Millennial job seekers are often far from the irresponsible job-hoppers many make them out to be. And while they may come from a generation that is unfamiliar to many entrepreneurs and other business owners, it can pay off to learn about what makes them tick and how owners and managers can attract them to their company.
Recruiting Millennials involves accepting the things that they value that differ significantly from Generation X and the Baby Boomers. Here are three tips to securing the best Millennial talent:
- Tailor interviews to help and not hinder Millennials
Many young people today struggle to find work since they lack the extensive experience outlined in many job advertisements. Employers need to be realistic about the work history of Millennial candidates. Consider if you actually require three years experience for a new job position and don’t ignore candidates who don’t have a long working history. Instead, enquire about extracurricular groups they have joined, internships completed or high grades achieved. Plan an interview that is focused on personality and hypothetical scenarios to ensure you don’t disqualify young candidates without assessing their attitude and aptitude properly.
- Give them a reason to be loyal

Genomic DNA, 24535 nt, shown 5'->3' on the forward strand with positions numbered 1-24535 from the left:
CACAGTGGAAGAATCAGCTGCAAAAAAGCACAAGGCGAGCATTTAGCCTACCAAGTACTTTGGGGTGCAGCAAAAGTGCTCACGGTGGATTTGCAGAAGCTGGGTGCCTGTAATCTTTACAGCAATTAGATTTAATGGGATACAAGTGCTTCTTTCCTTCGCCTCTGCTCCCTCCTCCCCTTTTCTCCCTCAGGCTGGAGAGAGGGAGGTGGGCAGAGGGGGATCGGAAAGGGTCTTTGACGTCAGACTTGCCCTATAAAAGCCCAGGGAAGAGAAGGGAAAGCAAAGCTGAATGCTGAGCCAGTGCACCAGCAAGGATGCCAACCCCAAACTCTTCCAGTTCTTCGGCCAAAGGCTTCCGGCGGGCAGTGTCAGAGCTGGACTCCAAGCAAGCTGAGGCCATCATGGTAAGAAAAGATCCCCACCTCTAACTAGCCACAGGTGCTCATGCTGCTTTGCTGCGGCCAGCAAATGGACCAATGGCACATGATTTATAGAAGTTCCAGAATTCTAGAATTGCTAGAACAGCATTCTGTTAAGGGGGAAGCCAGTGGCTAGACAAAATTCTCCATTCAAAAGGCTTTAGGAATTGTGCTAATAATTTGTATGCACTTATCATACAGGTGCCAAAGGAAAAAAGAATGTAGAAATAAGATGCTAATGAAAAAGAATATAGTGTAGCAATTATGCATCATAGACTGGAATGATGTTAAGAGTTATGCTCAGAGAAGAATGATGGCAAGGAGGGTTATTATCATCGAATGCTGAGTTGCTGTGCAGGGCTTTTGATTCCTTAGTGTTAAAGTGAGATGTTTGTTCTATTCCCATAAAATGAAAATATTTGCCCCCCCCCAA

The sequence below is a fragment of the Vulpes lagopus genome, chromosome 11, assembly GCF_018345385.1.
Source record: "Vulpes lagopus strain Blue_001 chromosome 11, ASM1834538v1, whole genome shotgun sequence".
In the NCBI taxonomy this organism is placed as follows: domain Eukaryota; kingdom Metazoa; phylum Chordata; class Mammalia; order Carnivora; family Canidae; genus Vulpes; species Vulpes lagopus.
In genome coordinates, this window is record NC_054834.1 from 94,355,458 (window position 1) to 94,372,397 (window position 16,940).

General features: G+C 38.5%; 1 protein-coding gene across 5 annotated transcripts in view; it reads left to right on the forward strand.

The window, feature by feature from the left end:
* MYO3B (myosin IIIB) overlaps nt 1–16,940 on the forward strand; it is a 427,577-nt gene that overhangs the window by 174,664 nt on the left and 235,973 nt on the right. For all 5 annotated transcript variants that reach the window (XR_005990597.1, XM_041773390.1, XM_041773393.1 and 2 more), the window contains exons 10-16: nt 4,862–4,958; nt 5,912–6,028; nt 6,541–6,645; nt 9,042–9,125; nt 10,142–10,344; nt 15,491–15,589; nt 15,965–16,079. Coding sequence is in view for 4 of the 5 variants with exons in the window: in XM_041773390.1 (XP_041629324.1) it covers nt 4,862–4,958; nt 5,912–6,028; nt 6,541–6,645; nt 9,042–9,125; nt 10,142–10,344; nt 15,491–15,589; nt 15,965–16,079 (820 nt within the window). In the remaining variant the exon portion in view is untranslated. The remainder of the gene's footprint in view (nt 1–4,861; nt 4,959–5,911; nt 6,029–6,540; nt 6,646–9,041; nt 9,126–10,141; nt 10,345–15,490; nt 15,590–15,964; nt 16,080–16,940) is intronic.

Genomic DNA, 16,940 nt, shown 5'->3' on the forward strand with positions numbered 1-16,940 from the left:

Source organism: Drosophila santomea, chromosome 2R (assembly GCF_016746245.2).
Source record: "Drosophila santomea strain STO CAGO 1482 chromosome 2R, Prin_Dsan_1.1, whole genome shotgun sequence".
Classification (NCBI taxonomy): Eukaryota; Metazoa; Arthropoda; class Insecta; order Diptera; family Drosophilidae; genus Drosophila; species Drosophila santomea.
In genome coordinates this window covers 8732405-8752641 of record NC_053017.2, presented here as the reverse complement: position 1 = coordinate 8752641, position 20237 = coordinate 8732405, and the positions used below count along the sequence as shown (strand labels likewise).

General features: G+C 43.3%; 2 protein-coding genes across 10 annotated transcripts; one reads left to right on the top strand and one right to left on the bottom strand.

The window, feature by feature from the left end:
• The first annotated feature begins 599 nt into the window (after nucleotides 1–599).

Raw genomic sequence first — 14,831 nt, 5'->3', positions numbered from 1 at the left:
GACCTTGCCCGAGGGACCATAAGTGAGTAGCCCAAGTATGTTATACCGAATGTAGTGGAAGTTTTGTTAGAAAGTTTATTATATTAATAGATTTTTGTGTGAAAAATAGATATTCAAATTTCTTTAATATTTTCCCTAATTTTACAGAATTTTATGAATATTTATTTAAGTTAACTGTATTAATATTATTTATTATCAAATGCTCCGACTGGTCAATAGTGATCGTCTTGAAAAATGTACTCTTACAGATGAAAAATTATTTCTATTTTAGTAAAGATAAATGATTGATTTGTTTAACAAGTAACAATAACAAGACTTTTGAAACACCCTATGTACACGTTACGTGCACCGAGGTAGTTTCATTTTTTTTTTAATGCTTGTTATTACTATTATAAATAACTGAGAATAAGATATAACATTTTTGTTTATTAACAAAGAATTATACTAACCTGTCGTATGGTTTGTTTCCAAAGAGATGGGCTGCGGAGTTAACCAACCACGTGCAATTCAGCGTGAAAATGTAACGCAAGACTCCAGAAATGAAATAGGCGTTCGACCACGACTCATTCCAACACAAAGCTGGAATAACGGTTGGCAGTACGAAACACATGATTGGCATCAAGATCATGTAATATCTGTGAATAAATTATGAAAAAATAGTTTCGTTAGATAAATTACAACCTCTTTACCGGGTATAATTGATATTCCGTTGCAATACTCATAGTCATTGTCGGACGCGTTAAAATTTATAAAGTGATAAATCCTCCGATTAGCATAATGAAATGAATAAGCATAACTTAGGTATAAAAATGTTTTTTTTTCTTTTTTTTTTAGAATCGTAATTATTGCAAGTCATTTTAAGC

Millennials can be perceived as disloyal but this is not necessarily the case. Young people are desperately searching for long-term careers and want to work for companies with whom they see a future. So if you want Millennial talent to stick around, you need to give them a reason to stay i.e. career growth, learning and development opportunities, flex days or work-from-home options.
- Build a friendly team environment
Younger generations value a great workplace culture and genuinely want friendly mentors who serve to inspire and encourage them. Attracting and retaining new talent involves fostering a business culture that shows candidates they can have a good time at work while also learning and developing at the same time. When hiring someone, don’t just consider the skills required to fill a role; think of who will be the best fit for your team and office culture.